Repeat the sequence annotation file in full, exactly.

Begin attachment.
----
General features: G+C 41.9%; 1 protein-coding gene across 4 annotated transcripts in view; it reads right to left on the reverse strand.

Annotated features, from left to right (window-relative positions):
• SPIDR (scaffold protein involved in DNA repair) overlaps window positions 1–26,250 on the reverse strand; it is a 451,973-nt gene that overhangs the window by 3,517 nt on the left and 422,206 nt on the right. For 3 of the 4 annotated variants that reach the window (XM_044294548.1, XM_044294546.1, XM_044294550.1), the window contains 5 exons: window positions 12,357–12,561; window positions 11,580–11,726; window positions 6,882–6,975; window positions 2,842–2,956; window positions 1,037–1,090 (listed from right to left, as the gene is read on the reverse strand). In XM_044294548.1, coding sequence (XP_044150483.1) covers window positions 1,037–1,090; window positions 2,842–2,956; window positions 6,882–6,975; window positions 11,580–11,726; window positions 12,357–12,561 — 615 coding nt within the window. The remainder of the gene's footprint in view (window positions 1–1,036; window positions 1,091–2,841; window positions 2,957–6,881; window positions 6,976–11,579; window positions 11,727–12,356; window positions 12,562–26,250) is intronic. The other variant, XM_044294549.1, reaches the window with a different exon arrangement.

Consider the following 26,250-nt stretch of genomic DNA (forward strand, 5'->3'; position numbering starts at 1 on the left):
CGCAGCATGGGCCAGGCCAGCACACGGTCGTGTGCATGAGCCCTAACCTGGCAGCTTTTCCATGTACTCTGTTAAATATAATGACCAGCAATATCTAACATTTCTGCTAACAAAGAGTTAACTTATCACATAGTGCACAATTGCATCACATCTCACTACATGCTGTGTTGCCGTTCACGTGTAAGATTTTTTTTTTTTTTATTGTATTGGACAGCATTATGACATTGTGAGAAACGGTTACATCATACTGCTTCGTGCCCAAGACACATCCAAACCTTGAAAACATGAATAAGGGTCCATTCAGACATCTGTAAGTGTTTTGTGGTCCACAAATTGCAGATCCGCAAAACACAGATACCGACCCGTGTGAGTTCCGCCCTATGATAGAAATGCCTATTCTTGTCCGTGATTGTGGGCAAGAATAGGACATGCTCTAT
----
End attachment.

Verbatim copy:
General features: G+C 41.9%; 1 protein-coding gene across 4 annotated transcripts in view; it reads right to left on the reverse strand.

Annotated features, from left to right (window-relative positions):
• SPIDR (scaffold protein involved in DNA repair) overlaps window positions 1–26,250 on the reverse strand; it is a 451,973-nt gene that overhangs the window by 3,517 nt on the left and 422,206 nt on the right. For 3 of the 4 annotated variants that reach the window (XM_044294548.1, XM_044294546.1, XM_044294550.1), the window contains 5 exons: window positions 12,357–12,561; window positions 11,580–11,726; window positions 6,882–6,975; window positions 2,842–2,956; window positions 1,037–1,090 (listed from right to left, as the gene is read on the reverse strand). In XM_044294548.1, coding sequence (XP_044150483.1) covers window positions 1,037–1,090; window positions 2,842–2,956; window positions 6,882–6,975; window positions 11,580–11,726; window positions 12,357–12,561 — 615 coding nt within the window. The remainder of the gene's footprint in view (window positions 1–1,036; window positions 1,091–2,841; window positions 2,957–6,881; window positions 6,976–11,579; window positions 11,727–12,356; window positions 12,562–26,250) is intronic. The other variant, XM_044294549.1, reaches the window with a different exon arrangement.

Consider the following 26,250-nt stretch of genomic DNA (forward strand, 5'->3'; position numbering starts at 1 on the left):
CGCAGCATGGGCCAGGCCAGCACACGGTCGTGTGCATGAGCCCTAACCTGGCAGCTTTTCCATGTACTCTGTTAAATATAATGACCAGCAATATCTAACATTTCTGCTAACAAAGAGTTAACTTATCACATAGTGCACAATTGCATCACATCTCACTACATGCTGTGTTGCCGTTCACGTGTAAGATTTTTTTTTTTTTTATTGTATTGGACAGCATTATGACATTGTGAGAAACGGTTACATCATACTGCTTCGTGCCCAAGACACATCCAAACCTTGAAAACATGAATAAGGGTCCATTCAGACATCTGTAAGTGTTTTGTGGTCCACAAATTGCAGATCCGCAAAACACAGATACCGACCCGTGTGAGTTCCGCCCTATGATAGAAATGCCTATTCTTGTCCGTGATTGTGGGCAAGAATAGGACATGCTCTAT